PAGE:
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Levitt & Slafkes, P.C. - Essex County Bankruptcy Attorneys

Get The Fresh Start You Deserve

Levitt & Slafkes, P.C. - Essex County Bankruptcy Attorneys
GET THE FRESH START YOU DESERVE

Bankruptcy &
Debt Relief For
Individuals and
Businesses

Chapters 7, 11
and 13

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Foreclosure
Defense &
Mortgage
Litigation

Saving Homes
Fighting Banks

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Loan
Modifications

Preventing
Foreclosure

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Commercial and 
Bankruptcy
Litigation

State Federal &
Bankruptcy Court

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Bankruptcy & Debt Relief For
Individuals and Businesses

Chapters 7, 11 and 13

Find Out
More

Foreclosure Defense &
Mortgage Litigation

Saving Homes Fighting Banks

Find Out
More

Loan Modifications

Preventing Foreclosure

Find Out
More

Commercial and Bankruptcy
Litigation

State Federal &
Bankruptcy Court

Find Out
More

Attorney Bruce Levitt Wins a Lawsuit and Helps a Family Get Back Their Home Lost to a Tax Lien Foreclosure

| Apr 26, 2020 | Foreclosure Saving Your Home |

Bruce Levitt of Levitt and Slafkes is proud to announce a victory in New Jersey

State Court in the case of BV001 REO Blocker, LLC v. HB (USA) Properties, LLC,

Docket No. F-002097-19 (Sup. Ct. N.J. April 17, 2020), where he successfully vacated a tax lien foreclosure judgment allowing a family to get back a home that was taken from them due to their failure to pay ongoing real estate taxes.

In New Jersey, homeowners must pay real estate taxes to the town they live in every quarter. Often, these real estate taxes are included in the mortgage payment and the bank pays the taxes. Homeowners who do not have a mortgage, or whose taxes are not included in their mortgage, must pay their own real estate taxes on time.

The consequences of failing to pay real estate taxes can be disastrous. Unpaid taxes carry interest at 18% per year. When real estate taxes are unpaid, towns sell what are known as tax sale certificates to investors who pay the outstanding taxes. The tax sale certificate owner can also continue to pay taxes on the property, charging the same 18% interest. If, after two years, the property owner does not pay off the amount due on the tax sale certificate and other taxes paid by the certificate holder, the certificate holder can foreclose on the property.

That is exactly what happened recently to a family living in Bergen County. They had been unable to pay their taxes, and their home, valued at over $1.1 million dollars with no mortgage on it, was foreclosed on and taken by a tax lien certificate holder who was owed less than $200,000.00. The family hired the law firm of Levitt & Slafkes, P.C. when they received a notice that they were being evicted from their home which they no longer owned. This was more than four months after the foreclosure was completed.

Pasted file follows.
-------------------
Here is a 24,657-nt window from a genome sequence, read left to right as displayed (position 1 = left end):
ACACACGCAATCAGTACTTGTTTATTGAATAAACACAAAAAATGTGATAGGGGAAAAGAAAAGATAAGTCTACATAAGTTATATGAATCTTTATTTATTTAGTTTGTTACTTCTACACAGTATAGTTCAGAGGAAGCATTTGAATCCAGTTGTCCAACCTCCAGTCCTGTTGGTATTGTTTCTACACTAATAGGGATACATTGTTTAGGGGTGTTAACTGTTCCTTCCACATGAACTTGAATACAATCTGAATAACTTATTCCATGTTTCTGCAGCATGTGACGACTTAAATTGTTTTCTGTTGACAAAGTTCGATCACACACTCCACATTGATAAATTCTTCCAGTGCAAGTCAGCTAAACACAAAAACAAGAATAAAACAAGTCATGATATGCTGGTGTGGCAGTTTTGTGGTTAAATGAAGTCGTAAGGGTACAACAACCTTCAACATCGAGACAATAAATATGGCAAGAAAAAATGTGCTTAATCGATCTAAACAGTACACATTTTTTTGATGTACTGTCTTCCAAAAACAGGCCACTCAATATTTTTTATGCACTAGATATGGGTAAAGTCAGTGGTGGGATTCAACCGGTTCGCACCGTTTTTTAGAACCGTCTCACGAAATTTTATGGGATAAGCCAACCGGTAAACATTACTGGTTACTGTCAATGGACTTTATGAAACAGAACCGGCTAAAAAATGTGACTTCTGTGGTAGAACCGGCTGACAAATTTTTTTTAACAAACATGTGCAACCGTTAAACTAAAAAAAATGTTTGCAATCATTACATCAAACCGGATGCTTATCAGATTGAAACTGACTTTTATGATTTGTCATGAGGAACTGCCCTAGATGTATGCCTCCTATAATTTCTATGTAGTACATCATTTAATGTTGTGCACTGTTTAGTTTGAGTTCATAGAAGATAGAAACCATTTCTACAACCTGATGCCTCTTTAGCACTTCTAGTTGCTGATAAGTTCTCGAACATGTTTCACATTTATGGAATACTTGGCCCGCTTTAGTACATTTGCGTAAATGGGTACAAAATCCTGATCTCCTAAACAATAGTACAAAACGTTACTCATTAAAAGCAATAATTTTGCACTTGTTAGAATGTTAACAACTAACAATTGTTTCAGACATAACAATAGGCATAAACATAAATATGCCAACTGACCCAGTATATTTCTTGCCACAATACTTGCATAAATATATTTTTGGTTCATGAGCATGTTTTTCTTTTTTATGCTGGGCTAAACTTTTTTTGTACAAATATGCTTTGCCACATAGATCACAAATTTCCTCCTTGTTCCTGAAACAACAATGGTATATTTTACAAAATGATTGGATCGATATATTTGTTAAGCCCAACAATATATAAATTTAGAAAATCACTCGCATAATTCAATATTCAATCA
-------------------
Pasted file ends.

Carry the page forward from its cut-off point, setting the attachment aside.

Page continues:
Attorney Bruce Levitt petitioned the Court to vacate the foreclosure judgment and allow the family to pay the taxes and regain ownership of their home. There were compelling reasons as to why the family had not paid the real estate taxes and/or respond to the foreclosure. Mr. Levitt presented the family’s situation to the Court which included significant mental health and medical problems that they were dealing with during the foreclosure process. Further evidence showed that a prior attorney hired by our client had provided the family with incorrect legal advice. Additionally, our client had the funds to pay the taxes but the prior attorney had given them the wrong date by which to do so. Based on the record, and over the strong objection of the certificate holder, the court vacated the foreclosure judgment and allowed our client to pay the outstanding taxes and keep their home.

The lawyers at Levitt & Slafkes, P.C. have been helping homeowners fight mortgage and tax lien foreclosures for more than 30 years. If you have any questions or need additional information contact us by telephone at (973)313-2953 or contact us online.

We are proudly designated as a debt relief agency by an Act of Congress. We have proudly assisted consumers in filing for Bankruptcy Relief for over 30 years. The information on this website, blogs and contained herein is for general information purposes only. Nothing should be taken as legal advice for any individual case or situation.

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